Old houses on stilts or nha san, a cultural attraction of Muong ethnic minorities people, has simple but mysterious beauty.
A stilt house of Muong people
There is a story about the origin of these houses, says Nguyen Van Nam, a Muong elderly person in Binh Thanh Commune, Cao Phong District, Hoa Binh Province. One day, Lang Da Can, the first ruler of Muong people caught a turtle.The turtle begged for his life, and in return, offered to show him how to build a special kind of house.
The turtle, after receiving his reprieve, taught Lang Da Can to build a house with four pillars, which would act as legs. The roof would act as a shell, the beam would be like a spine. Ironwood should be used for the pillars and tranh grass for the roof.
A traditional stilt house has three parts. A loft is used for storing food and utensils. The floor is used for general living and the space underneath the house is used to keep chickens and other small animals, as well as farming tools.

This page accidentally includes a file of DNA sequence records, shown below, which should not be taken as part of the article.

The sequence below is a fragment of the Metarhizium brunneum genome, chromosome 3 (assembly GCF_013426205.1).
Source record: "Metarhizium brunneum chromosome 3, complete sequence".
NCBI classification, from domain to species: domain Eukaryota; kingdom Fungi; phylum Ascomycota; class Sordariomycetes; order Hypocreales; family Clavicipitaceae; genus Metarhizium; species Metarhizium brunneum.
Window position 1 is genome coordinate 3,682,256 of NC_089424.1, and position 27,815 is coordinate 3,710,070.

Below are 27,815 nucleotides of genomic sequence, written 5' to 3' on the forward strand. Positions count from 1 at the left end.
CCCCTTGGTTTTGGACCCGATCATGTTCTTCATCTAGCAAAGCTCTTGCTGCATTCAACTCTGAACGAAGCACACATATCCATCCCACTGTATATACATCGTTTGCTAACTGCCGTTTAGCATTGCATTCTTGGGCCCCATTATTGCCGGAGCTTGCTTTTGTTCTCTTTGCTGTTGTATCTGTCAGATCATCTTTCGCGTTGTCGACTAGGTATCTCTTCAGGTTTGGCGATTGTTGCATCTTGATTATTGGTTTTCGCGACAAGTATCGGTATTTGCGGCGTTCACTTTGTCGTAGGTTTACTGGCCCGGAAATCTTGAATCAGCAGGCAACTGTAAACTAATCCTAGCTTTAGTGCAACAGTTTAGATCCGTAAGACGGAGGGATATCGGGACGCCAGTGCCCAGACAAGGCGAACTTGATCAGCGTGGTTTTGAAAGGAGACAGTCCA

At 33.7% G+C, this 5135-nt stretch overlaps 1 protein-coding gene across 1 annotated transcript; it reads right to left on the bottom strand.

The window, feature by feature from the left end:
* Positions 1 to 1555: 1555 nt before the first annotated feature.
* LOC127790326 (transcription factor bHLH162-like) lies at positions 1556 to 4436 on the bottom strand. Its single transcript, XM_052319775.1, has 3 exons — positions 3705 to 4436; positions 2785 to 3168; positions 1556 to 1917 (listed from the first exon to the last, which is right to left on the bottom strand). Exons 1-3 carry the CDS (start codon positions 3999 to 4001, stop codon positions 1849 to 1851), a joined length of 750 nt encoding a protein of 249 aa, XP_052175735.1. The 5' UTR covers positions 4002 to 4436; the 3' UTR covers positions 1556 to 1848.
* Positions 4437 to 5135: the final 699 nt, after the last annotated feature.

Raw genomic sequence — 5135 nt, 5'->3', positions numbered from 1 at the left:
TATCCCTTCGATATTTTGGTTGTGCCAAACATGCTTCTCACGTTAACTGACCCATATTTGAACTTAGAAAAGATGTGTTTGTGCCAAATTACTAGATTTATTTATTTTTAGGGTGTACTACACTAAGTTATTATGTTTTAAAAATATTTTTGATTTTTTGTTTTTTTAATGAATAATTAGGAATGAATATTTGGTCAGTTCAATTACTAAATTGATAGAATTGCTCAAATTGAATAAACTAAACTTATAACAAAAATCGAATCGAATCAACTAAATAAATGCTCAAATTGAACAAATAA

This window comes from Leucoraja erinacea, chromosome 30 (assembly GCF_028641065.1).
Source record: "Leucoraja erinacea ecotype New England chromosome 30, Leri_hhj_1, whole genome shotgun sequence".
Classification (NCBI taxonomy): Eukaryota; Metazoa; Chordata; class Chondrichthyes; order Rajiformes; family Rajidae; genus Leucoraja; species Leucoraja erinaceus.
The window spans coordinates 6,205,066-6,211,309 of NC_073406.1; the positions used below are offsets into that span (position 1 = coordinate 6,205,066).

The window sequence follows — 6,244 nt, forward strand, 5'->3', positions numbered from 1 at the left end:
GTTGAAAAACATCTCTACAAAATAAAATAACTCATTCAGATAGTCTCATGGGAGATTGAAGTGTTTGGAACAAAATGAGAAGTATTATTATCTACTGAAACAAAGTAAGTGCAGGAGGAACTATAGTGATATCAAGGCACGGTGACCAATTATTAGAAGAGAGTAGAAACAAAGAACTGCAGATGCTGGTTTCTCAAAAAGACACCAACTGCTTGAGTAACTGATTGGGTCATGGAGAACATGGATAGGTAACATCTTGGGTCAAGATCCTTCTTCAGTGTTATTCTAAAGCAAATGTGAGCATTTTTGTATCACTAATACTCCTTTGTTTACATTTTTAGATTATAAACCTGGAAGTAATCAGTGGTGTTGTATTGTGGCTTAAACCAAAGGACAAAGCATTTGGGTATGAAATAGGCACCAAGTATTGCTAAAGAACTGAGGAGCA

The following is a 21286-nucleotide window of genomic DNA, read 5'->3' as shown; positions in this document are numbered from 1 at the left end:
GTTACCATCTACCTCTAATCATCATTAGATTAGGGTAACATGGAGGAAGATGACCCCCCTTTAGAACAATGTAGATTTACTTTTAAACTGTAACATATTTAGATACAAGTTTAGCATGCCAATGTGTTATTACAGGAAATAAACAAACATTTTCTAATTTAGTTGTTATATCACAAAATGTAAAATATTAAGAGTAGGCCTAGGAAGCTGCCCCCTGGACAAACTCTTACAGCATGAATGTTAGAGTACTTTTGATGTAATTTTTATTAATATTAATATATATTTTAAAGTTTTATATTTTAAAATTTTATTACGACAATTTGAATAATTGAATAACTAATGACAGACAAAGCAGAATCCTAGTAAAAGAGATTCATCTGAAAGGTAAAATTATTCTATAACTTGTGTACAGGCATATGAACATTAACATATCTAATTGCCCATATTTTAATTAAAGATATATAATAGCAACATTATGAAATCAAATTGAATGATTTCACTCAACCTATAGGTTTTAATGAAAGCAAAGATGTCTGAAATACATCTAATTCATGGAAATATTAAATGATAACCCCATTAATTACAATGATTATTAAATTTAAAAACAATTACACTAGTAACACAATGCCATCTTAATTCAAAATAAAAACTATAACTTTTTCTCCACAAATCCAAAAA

These houses are made mainly of wood and bamboo. The pillars are buried 80cm to 1m below the ground, so the wood used for these must be hard enough to resist rot, insects and worms. Roofs are made of palm leaf and grass, which helps to keep the inside cool in summer and warm in winter.
All doors are at the front of the house, which is divided into compartments. Even though there are no walls to separate these compartments, there are sometimes strict rules about entering or leaving these symbolic “rooms”.
Windows are also supernatural to Muong people, and women are not permitted to sit on them.
In the past, houses were used as a sign of a family’s wealth and social status.
The staircase of a nha san must be perpendicular to the house’s beam, and the number of steps must be odd.
A stilt house blend in naturally to their environment
Number of stairs must be odd
View from a stilt house
Nha san have kept their old design from long ago
These houses can be quite impressive